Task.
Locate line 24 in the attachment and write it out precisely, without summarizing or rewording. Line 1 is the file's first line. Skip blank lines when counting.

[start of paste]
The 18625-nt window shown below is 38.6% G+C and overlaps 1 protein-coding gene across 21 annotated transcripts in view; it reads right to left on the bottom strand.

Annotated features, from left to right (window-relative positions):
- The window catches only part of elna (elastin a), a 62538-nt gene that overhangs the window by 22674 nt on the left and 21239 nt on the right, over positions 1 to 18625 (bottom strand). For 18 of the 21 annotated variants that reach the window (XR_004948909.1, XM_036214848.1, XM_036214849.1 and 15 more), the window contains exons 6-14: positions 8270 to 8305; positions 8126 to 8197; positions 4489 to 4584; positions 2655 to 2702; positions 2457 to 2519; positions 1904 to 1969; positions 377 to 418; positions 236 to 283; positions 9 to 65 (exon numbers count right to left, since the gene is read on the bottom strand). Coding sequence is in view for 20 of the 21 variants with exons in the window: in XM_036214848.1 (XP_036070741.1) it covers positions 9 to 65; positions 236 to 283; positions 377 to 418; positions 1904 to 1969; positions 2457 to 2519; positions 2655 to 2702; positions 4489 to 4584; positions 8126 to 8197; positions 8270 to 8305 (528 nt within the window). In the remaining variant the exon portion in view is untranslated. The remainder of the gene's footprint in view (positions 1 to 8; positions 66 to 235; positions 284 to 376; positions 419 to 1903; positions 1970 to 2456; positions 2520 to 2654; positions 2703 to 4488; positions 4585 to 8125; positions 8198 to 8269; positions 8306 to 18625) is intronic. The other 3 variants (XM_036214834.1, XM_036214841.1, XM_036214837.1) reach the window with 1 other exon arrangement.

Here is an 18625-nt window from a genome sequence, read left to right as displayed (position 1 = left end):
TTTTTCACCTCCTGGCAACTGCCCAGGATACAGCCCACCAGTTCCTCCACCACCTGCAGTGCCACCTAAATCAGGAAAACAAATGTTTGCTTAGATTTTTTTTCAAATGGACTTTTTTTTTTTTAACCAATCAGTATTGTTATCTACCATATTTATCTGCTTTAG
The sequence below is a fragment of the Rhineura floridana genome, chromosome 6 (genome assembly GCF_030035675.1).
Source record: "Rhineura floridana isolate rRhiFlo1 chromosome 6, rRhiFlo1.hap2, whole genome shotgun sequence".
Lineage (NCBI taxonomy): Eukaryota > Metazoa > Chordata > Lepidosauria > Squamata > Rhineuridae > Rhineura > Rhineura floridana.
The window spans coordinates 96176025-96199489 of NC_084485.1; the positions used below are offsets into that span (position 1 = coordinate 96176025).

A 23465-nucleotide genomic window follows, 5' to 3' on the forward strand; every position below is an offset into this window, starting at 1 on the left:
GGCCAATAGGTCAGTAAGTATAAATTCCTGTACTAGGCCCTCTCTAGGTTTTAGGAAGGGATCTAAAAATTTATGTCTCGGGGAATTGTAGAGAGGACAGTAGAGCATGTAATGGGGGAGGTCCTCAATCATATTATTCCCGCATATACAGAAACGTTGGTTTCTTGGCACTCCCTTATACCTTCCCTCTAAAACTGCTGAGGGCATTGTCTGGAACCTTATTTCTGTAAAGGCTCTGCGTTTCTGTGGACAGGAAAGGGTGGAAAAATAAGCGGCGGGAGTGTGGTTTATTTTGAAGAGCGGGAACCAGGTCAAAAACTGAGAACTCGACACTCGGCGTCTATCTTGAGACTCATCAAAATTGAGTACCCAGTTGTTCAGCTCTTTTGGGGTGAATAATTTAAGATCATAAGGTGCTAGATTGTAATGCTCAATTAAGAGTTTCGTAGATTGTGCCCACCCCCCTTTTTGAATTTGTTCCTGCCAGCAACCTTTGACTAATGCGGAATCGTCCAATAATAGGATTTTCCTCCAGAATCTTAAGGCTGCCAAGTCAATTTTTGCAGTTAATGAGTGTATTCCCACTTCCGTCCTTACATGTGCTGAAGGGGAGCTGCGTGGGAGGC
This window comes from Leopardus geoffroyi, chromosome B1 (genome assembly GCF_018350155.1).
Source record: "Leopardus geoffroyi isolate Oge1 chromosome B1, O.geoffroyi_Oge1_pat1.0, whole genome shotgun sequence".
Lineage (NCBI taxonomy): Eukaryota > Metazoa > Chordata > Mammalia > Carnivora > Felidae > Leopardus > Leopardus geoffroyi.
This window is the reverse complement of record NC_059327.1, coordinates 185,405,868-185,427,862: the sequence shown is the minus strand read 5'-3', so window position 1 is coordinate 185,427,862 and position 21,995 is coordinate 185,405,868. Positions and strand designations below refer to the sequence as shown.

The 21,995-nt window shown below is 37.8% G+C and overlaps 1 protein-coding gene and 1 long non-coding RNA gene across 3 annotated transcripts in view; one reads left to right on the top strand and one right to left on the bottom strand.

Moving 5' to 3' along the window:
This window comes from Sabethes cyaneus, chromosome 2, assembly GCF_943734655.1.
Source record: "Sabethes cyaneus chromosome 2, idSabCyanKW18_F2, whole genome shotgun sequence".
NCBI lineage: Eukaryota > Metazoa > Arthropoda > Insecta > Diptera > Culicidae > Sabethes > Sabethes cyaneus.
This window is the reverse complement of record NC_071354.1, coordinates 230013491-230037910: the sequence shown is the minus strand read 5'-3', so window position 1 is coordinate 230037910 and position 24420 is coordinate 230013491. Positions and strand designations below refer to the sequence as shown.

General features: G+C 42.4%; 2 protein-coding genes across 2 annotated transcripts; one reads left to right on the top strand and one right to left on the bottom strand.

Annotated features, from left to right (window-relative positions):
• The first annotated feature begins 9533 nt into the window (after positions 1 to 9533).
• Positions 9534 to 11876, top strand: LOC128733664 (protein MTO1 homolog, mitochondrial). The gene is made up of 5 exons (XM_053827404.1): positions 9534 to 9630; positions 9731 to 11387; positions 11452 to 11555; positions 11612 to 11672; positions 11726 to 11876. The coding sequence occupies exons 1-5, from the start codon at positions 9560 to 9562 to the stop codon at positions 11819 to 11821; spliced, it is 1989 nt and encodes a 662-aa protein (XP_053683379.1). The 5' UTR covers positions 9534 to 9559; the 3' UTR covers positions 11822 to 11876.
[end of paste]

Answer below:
• The first annotated feature begins 9533 nt into the window (after positions 1 to 9533).